A review of the previously cited cases indicates that the courts are in accordance that the retroactivity of Apprendi depends upon the application of the plurality decision in Teague v. Lane, 489 U.S. 288, 103 L. Ed. 2d 334, 109 S. Ct. 1060 (1989). Under Teague, a new constitutional rule of criminal procedure is not applied retroactively to cases that are final before the new rule is announced. Teague, 489 U.S. at 310, 103 L. Ed. 2d at 356, 109 S. Ct. at 1075. However, there are two exceptions. A new constitutional rule should be applied retroactively to cases pending on collateral review if the new rule either (1) places " 'certain kinds of primary, private individual conduct beyond the power of the criminal law-making authority to proscribe' " (Teague, 489 U.S. at 311, 103 L. Ed. 2d at 356, 109 S. Ct. at 1075, quoting Mackey v. United States, 401 U.S. 667, 692, 28 L. Ed. 2d 404, 420, 91 S. Ct. 1160, 1180 (1971) (Harlan, J., concurring in part and dissenting in part)), or (2) "requires observance of 'those procedures that . . . are "implicit in the concept of ordered liberty" ' [citation]" (Teague, 489 U.S. at 311, 103 L. Ed. 2d at 356, 109 S. Ct. at 1076). To qualify for retroactive application under the second Teague exception, a rule must be aimed at improving the accuracy of the trial and be of such importance that it alters our understanding of the bedrock procedural elements essential to a fair trial. Kizer, 318 Ill. App. 3d at 247, citing Sawyer v. Smith, 497 U.S. 227, 242, 111 L. Ed. 2d 193, 211, 110 S. Ct. 2822, 2831 (1990). Teague was adopted by our supreme court in People v. Flowers, 138 Ill. 2d 218, 237 (1990).

The courts further agree that Apprendi does not fall within the first Teague exception and that the second Teague exception is to be narrowly construed. See, e.g., Kizer, 318 Ill. App. 3d at 250; Beachem, 317 Ill. App. 3d at 706. The purpose of narrowly construing the second exception is to promote finality in criminal proceedings. Rush, 322 Ill. App. 3d at 1022, quoting Teague, 489 U.S. at 309, 103 L. Ed. 2d at 355, 109 S. Ct. at 1074. Indeed, the Beachem court points out that neither the United States Supreme Court nor the Illinois Supreme Court has ever found that a new rule qualifies for retroactivity under the second Teague exception. Beachem, 317 Ill. App. 3d at 702 n.4 (listing cases rejecting retroactivity under second Teague exception). Nevertheless, it is at precisely this point that the panels diverge.

Beachem was the first reported case in Illinois to hold that Apprendi falls within the second Teague exception and thus applies retroactively to post-conviction proceedings. Beachem, 317 Ill. App. 3d at 706. The court reasoned that the rights at issue in Apprendi are "at the core of our criminal justice system." Beachem, 317 Ill. App. 3d at 700. The court noted that, when a defendant is sentenced to an extended term, the facts that lead to an enhanced sentence become elements of the offense. Beachem, 317 Ill. App. 3d at 701. Consequently, where the factors enhancing a sentence are not charged in the indictment, submitted to the jury, and proved beyond a reasonable doubt, a defendant sentenced to an extended term serves the prescribed statutory maximum sentence but "remains in prison on a charge never made and never proved." Beachem, 317 Ill. App. 3d at 702. Under such circumstances, the sentence violates the procedures implicit in the concept of ordered liberty. Beachem, 317 Ill. App. 3d at 706.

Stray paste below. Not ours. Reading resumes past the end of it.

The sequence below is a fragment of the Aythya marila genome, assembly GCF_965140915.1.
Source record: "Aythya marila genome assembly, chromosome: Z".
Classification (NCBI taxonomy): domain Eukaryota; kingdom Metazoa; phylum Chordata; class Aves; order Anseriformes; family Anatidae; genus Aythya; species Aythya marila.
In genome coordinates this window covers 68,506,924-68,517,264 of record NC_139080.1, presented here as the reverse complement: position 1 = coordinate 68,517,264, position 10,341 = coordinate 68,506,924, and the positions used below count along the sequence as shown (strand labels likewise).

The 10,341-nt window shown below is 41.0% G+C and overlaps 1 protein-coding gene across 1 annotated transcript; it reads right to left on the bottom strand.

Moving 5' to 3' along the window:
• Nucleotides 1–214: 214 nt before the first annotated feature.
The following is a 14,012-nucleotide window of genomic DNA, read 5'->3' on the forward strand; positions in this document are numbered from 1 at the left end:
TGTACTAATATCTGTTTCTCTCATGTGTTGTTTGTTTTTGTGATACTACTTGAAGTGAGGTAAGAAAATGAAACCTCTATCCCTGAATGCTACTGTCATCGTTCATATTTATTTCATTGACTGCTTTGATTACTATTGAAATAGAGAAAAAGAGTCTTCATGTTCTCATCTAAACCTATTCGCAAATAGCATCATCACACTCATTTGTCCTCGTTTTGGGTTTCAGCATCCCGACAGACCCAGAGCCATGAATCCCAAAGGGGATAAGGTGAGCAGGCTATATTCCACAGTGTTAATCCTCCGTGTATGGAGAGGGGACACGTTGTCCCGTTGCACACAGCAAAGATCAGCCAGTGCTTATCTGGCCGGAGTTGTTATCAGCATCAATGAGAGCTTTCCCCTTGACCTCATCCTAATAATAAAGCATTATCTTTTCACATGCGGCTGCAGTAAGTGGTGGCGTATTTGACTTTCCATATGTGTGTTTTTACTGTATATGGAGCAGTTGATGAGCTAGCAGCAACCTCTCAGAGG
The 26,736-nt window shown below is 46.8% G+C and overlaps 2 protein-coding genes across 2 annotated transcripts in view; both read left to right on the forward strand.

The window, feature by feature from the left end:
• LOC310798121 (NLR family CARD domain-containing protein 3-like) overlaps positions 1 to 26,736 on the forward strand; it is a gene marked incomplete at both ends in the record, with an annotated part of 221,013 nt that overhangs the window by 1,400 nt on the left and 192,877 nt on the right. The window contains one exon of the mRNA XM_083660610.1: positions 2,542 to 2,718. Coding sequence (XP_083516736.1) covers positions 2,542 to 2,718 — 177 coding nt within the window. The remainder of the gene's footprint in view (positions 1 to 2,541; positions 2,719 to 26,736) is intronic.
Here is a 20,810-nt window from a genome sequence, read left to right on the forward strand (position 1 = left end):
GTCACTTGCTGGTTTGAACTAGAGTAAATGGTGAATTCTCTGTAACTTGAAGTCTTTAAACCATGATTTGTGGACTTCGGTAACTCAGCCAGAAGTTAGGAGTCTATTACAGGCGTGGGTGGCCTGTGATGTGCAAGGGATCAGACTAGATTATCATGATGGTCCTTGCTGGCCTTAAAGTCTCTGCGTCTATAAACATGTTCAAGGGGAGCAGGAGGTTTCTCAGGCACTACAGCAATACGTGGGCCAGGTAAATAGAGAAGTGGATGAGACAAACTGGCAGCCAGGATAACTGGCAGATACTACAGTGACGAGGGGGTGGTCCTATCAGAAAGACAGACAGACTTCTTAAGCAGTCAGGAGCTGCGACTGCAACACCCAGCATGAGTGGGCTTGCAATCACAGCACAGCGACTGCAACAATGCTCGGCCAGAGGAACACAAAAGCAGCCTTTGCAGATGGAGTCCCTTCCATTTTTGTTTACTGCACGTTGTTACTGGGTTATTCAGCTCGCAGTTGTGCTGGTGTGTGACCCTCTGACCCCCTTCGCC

Kizer was the first reported decision in this state to hold that Apprendi does not fall within the second Teague exception and thus does not apply retroactively to post-conviction proceedings. Kizer, 318 Ill. App. 3d at 252. The Kizer court relied on the supreme court's decision in Flowers. In Flowers, the supreme court held that the new constitutional rule of criminal procedure announced in People v. Reddick, 123 Ill. 2d 184 (1988), did not fall within the second Teague exception. Flowers, 138 Ill. 2d at 242. In Reddick, the supreme court concluded that, when they were read together, the murder and voluntary manslaughter instructions tendered to the jury incorrectly required the State to prove the existence of one of the mitigating mental states necessary to reduce the offense from murder to manslaughter. Reddick, 123 Ill. 2d at 194. The court held that the instructions should have provided that, once the defendant presents sufficient evidence to raise issues that would reduce the charge from murder to voluntary manslaughter, the State must prove the statutory elements of murder beyond a reasonable doubt and disprove the mitigating mental states beyond a reasonable doubt. Reddick, 123 Ill. 2d at 197.